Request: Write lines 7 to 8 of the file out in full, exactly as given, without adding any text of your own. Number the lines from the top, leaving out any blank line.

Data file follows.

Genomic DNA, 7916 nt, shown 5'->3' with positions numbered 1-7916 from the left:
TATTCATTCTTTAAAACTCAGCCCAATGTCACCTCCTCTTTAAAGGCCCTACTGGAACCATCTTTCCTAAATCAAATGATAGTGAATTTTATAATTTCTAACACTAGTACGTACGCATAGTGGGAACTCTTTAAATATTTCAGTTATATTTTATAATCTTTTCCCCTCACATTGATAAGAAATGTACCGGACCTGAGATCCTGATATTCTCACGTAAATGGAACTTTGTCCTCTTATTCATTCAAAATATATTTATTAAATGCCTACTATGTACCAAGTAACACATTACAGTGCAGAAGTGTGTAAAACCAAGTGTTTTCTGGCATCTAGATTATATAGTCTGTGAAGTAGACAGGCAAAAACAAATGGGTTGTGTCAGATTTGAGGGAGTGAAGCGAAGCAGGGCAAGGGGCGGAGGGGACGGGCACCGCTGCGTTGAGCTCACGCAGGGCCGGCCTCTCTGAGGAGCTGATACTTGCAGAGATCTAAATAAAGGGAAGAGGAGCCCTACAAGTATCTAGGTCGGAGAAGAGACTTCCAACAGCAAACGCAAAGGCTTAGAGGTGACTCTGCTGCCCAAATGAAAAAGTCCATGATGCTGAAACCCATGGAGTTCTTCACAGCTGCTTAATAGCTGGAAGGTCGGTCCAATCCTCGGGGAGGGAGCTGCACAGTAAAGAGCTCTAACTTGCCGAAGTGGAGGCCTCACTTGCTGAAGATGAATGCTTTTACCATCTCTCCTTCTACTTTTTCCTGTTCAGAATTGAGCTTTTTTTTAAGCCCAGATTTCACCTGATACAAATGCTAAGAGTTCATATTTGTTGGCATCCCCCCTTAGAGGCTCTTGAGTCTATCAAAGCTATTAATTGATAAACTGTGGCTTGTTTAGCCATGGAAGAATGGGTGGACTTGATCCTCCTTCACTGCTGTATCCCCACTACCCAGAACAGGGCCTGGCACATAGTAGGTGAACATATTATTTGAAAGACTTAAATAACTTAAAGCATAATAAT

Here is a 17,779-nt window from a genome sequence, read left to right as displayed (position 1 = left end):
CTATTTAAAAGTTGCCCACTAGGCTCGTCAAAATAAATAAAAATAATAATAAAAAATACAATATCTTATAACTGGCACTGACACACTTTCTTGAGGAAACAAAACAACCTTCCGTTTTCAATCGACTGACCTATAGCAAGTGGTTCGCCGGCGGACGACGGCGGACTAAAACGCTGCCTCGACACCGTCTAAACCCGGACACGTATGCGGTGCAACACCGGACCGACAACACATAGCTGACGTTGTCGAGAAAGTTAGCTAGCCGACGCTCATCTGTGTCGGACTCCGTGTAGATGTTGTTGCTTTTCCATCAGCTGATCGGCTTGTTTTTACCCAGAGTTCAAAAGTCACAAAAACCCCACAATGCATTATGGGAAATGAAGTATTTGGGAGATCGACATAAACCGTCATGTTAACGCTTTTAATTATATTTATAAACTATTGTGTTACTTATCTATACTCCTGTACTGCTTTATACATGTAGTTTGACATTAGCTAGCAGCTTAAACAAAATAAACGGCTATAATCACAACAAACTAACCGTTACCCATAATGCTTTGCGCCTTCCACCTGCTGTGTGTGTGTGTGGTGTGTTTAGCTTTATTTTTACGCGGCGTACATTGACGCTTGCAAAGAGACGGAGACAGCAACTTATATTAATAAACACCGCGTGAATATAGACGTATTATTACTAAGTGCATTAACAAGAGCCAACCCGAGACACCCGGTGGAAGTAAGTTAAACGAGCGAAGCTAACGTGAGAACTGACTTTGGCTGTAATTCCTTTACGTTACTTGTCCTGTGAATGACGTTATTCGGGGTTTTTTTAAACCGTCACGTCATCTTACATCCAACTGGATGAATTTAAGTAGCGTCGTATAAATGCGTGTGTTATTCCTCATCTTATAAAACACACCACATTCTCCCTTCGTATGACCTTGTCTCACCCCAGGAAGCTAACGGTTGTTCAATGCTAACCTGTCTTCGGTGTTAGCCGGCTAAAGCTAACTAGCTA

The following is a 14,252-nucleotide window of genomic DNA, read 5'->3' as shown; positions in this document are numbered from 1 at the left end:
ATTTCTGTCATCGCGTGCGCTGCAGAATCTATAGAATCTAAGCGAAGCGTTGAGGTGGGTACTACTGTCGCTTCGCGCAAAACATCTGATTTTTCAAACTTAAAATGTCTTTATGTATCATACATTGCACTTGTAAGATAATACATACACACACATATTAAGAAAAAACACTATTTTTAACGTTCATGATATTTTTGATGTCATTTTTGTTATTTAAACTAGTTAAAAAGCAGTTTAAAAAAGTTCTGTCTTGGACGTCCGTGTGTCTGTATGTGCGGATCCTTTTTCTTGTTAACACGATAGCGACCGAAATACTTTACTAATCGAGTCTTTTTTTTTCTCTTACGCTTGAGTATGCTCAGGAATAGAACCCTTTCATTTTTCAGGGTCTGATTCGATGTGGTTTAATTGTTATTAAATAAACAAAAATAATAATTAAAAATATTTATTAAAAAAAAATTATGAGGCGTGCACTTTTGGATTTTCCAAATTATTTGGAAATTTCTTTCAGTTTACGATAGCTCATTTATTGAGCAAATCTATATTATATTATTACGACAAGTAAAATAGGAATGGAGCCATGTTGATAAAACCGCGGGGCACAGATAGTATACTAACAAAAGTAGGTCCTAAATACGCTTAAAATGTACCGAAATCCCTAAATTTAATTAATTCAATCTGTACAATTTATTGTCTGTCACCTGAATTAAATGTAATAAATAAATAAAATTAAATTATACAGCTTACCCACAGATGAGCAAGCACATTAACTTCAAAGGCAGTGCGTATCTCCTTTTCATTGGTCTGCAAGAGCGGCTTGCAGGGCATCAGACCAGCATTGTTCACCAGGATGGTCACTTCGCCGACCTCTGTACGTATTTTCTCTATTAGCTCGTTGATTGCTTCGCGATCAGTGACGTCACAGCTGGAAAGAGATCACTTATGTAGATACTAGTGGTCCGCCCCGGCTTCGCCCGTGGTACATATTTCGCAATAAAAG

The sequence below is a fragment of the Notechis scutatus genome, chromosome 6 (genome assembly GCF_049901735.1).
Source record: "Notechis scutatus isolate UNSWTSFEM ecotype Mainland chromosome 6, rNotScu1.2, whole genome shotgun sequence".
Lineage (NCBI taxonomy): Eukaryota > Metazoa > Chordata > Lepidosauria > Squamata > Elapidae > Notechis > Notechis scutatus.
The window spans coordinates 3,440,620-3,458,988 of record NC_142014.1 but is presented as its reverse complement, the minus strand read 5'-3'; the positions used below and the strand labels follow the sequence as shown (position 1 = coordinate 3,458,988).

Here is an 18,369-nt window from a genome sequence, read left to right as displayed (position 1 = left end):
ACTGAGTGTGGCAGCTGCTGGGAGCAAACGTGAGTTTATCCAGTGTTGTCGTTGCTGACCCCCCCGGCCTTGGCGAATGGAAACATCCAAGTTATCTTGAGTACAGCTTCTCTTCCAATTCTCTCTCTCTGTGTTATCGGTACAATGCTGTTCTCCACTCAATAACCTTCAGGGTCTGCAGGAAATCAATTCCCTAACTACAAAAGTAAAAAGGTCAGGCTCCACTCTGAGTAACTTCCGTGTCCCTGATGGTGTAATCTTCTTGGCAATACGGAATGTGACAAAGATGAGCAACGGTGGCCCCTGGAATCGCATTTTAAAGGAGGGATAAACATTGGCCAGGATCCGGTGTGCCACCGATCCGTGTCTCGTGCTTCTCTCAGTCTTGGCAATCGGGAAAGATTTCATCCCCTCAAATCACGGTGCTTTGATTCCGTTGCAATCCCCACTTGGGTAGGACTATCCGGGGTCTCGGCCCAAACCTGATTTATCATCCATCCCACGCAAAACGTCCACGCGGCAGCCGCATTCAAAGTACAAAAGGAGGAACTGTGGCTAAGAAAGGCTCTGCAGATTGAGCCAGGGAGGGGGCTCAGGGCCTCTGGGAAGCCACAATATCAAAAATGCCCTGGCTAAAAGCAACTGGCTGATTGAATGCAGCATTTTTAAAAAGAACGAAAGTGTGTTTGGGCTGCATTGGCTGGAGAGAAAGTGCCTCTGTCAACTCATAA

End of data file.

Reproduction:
The sequence below is a fragment of the Notechis scutatus genome, chromosome 6 (genome assembly GCF_049901735.1).
Source record: "Notechis scutatus isolate UNSWTSFEM ecotype Mainland chromosome 6, rNotScu1.2, whole genome shotgun sequence".